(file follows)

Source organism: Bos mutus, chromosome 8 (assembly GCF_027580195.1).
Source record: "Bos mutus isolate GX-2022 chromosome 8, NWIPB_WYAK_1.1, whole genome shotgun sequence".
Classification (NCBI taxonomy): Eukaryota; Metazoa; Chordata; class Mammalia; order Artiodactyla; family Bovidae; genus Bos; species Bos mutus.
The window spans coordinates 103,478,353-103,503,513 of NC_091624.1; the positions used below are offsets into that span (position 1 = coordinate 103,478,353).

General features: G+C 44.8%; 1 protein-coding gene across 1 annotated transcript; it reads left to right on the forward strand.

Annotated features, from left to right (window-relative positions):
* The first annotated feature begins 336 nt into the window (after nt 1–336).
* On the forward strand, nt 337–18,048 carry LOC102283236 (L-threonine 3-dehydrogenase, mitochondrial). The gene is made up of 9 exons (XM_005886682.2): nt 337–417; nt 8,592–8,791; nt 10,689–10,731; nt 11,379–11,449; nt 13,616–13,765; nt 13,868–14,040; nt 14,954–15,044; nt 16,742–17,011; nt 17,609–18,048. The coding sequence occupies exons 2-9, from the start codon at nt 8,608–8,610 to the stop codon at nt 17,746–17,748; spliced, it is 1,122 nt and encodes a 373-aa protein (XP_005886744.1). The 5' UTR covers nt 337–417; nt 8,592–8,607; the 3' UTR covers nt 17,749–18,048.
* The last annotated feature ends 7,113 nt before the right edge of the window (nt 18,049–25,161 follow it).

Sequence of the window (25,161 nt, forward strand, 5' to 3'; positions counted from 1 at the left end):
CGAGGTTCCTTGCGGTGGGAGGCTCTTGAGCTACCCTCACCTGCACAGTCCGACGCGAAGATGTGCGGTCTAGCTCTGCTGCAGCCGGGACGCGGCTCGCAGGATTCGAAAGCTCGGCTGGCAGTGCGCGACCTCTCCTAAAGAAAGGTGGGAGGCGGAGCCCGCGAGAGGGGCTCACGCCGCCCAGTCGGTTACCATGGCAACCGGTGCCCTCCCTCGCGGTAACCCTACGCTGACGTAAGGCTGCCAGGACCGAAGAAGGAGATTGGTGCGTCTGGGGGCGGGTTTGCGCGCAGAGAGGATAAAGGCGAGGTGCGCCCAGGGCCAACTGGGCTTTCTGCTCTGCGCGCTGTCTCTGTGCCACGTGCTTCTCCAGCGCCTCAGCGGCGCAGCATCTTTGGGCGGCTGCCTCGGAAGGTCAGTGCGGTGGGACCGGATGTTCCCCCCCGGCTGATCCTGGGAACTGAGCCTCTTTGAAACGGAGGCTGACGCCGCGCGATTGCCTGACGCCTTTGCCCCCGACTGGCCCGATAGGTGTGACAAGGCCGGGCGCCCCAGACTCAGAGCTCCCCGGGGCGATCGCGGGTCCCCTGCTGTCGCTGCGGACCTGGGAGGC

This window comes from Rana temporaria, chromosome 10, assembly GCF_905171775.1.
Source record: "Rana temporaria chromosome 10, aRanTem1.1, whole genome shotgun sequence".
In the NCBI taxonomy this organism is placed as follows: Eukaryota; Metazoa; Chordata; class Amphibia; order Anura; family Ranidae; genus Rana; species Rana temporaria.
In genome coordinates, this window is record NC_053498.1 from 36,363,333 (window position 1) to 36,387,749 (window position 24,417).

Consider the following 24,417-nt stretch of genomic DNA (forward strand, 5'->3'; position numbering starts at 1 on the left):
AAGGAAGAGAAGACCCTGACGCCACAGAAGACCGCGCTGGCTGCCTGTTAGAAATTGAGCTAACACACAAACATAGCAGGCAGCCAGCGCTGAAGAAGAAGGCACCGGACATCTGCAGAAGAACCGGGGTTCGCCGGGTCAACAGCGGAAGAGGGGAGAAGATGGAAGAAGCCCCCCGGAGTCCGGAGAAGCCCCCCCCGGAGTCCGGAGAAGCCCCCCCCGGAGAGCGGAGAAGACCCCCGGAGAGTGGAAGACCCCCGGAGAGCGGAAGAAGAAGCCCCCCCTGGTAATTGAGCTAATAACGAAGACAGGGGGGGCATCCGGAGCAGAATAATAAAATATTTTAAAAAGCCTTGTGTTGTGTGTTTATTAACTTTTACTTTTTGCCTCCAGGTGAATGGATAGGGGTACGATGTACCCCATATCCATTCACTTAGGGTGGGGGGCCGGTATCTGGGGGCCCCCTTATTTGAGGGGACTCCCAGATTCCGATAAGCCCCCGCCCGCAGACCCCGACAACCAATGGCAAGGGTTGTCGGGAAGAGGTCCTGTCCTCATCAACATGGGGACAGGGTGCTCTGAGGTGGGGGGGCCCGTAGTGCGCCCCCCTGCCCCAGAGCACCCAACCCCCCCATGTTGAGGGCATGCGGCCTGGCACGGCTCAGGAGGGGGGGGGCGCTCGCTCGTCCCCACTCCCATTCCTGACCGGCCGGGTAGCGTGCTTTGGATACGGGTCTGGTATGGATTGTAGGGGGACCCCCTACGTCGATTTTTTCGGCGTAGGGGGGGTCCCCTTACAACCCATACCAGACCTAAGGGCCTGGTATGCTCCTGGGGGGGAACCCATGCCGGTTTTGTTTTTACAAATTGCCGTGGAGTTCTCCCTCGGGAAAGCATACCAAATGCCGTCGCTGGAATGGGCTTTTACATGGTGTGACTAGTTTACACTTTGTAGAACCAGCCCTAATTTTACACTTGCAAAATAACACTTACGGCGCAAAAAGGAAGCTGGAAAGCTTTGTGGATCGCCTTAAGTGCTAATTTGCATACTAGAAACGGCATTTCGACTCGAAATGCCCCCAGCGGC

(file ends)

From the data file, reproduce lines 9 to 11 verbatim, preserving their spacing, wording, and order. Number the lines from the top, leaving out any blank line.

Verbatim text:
* The last annotated feature ends 7,113 nt before the right edge of the window (nt 18,049–25,161 follow it).

Sequence of the window (25,161 nt, forward strand, 5' to 3'; positions counted from 1 at the left end):
CGAGGTTCCTTGCGGTGGGAGGCTCTTGAGCTACCCTCACCTGCACAGTCCGACGCGAAGATGTGCGGTCTAGCTCTGCTGCAGCCGGGACGCGGCTCGCAGGATTCGAAAGCTCGGCTGGCAGTGCGCGACCTCTCCTAAAGAAAGGTGGGAGGCGGAGCCCGCGAGAGGGGCTCACGCCGCCCAGTCGGTTACCATGGCAACCGGTGCCCTCCCTCGCGGTAACCCTACGCTGACGTAAGGCTGCCAGGACCGAAGAAGGAGATTGGTGCGTCTGGGGGCGGGTTTGCGCGCAGAGAGGATAAAGGCGAGGTGCGCCCAGGGCCAACTGGGCTTTCTGCTCTGCGCGCTGTCTCTGTGCCACGTGCTTCTCCAGCGCCTCAGCGGCGCAGCATCTTTGGGCGGCTGCCTCGGAAGGTCAGTGCGGTGGGACCGGATGTTCCCCCCCGGCTGATCCTGGGAACTGAGCCTCTTTGAAACGGAGGCTGACGCCGCGCGATTGCCTGACGCCTTTGCCCCCGACTGGCCCGATAGGTGTGACAAGGCCGGGCGCCCCAGACTCAGAGCTCCCCGGGGCGATCGCGGGTCCCCTGCTGTCGCTGCGGACCTGGGAGGC